'Trouble with the Curve' Blu-ray Review: Scouting Saga Safe at Home
You'd think the National Pastime would be can't miss material at the box office.
"Trouble with the Curve," the story of an aging baseball scout reconnecting with his estranged daughter, still couldn't connect with audiences on a mass scale.
Could the film, out this week on Blu-ray combo pack, DVD and download, be the victim of negative press surrounding star Clint Eastwood's empty chair speech at the RNC?
Difficult to say for sure. Most movies featuring an 80-something lead don't stand a chance at the box office. Of course, Eastwood is no ordinary 80-something, and "Trouble with the Curve" gives the acting legend a meaty character worthy of his gruff persona. The film should do just fine on home video and give Hot Stove League vets a treat to tide them over until spring training.
Eastwood stars as Gus, a legendary scout for the Atlanta Braves organization being gently squeezed out of his gig. Gus' failing eyesight is hardly reassuring, but when his estranged daughter (Amy Adams) offers to tag along on one last scouting trip it's a chance to salvage his career on his terms while patching up decades of damaged feelings.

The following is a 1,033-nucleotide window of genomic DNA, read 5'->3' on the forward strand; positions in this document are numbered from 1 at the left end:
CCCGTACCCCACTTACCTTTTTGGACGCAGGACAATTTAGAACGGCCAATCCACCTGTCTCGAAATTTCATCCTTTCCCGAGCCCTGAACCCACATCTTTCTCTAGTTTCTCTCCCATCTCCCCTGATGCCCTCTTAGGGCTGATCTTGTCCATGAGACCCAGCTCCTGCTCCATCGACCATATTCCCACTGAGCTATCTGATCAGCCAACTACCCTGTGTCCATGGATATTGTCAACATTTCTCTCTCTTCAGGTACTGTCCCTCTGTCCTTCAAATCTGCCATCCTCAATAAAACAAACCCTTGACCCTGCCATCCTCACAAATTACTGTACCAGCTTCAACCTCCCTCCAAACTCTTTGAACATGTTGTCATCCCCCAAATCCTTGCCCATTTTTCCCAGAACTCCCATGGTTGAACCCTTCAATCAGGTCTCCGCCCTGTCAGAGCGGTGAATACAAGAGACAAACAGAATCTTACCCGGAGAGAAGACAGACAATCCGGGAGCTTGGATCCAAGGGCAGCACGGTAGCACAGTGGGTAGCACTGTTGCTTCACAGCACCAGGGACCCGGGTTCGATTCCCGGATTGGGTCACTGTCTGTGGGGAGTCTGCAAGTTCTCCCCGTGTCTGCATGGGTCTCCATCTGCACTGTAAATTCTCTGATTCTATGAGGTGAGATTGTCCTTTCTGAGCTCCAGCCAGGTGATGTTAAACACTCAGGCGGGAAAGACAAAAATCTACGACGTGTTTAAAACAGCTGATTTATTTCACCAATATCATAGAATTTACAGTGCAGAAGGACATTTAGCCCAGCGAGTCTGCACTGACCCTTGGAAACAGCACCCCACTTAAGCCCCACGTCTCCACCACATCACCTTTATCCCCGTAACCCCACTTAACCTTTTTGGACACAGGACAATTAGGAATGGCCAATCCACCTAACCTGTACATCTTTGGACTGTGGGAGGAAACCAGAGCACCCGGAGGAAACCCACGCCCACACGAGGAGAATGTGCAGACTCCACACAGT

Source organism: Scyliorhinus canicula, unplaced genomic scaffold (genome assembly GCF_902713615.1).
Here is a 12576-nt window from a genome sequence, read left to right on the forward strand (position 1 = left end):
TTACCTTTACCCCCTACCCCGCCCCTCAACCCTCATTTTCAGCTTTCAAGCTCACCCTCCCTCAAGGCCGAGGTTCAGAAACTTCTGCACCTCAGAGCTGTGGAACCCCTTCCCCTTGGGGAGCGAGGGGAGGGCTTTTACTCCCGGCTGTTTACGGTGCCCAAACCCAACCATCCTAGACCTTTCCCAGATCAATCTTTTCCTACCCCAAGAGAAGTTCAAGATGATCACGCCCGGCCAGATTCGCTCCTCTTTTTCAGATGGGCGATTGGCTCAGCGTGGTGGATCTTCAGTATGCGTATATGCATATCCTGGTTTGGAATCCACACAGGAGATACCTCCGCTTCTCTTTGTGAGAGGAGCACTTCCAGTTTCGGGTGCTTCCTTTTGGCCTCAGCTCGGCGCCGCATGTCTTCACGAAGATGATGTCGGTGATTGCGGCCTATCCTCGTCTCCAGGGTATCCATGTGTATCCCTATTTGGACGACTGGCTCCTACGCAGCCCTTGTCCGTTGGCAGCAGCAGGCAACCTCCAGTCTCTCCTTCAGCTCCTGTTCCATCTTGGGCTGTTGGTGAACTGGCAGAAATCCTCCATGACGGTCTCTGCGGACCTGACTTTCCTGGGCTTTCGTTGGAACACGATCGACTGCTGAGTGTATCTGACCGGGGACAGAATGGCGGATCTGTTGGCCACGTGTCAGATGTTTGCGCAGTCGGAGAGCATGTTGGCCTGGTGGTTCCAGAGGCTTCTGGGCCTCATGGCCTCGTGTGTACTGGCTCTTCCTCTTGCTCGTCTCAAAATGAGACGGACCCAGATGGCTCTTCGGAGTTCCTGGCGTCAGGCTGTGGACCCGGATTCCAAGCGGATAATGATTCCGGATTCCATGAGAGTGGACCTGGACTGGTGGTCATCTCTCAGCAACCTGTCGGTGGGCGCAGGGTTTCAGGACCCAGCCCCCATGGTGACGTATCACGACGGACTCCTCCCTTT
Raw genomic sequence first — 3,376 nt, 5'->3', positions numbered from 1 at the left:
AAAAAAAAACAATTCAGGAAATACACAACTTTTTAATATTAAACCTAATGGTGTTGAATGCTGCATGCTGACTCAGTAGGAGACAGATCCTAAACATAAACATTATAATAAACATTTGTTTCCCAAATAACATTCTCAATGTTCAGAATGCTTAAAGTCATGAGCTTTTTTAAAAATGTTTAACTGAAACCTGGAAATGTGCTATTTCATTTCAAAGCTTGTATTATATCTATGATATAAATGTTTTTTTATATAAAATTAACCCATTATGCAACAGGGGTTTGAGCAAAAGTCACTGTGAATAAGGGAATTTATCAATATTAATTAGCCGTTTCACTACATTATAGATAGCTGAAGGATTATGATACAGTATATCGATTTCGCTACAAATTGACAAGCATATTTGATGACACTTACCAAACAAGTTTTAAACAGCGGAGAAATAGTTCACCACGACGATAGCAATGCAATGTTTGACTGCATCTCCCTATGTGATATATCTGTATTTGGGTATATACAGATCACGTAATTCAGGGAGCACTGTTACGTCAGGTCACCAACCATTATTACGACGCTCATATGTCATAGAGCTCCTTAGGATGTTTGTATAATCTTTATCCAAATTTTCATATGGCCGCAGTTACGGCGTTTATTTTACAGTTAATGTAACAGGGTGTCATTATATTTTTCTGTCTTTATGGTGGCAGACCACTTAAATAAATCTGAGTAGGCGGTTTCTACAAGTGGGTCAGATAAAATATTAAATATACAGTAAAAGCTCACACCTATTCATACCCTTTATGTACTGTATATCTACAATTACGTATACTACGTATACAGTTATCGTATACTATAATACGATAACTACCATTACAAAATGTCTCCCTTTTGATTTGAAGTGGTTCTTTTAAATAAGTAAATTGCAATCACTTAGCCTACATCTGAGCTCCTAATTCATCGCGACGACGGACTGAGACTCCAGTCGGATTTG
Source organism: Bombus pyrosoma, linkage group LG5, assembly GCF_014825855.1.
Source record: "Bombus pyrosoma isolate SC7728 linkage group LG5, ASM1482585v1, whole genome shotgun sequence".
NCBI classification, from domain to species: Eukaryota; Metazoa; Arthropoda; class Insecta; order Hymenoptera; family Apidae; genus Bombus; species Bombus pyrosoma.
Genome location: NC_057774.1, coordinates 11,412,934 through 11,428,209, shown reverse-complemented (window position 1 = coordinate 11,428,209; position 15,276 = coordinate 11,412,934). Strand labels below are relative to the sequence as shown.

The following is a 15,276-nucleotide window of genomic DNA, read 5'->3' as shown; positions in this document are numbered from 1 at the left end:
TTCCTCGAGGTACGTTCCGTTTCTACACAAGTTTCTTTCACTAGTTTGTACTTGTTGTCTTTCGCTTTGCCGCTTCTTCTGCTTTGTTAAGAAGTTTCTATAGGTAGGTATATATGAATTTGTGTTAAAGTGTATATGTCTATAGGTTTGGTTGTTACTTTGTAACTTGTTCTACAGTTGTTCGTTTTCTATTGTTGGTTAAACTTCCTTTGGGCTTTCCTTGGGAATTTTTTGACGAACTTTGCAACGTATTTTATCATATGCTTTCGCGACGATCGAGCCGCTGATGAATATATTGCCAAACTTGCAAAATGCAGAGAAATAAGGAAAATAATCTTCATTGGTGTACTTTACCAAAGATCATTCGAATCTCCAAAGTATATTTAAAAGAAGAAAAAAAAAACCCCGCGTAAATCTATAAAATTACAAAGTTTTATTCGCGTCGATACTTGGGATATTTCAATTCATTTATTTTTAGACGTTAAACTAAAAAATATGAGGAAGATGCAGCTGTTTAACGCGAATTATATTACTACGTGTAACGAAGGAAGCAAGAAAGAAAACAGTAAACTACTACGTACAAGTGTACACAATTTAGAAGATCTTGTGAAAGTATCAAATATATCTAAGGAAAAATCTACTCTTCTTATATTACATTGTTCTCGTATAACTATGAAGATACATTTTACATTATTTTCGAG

"Curve" takes a few necessary shortcuts with baseball protocol, the kind that enhance story arcs but will make baseball purists wince. And co-star Justin Timberlake's impromptu baseball game calling won't convince anyone he could have a second career in the broadcast booth. Yet Eastwood, working with longtime collaborator Robert Lorenz, understands what audiences want from a feature film. That assured touch will give "Curve" a hearty shelf life.
The Blu-ray extras include a pair of features - "Rising Through the Ranks" and "For the Love of the Game." The former track Lorenz's journey through the ranks of the unofficial Eastwood School of Cinema, recalling his ascension from assistant director on several Eastwood projects to his directorial debut with "Curve."
The screen legend clearly trusts his protege. Eastwood notes its the first time in 20 years where he's just an actor in a film. Lorenz also "studied" with another Hollywood institution. He previously toiled for B-movie maestro Roger Corman.
"For the Love of the Game" falls back on more typical Blu-ray extras, with the assorted cast members waxing on about their appreciation for each other.
"He knows how to be a movie star," Timberlake says of Eastwood, adding the experience shooting "Curve" is one he won't soon forget. "At the end of every take you're walking away, pinching yourself."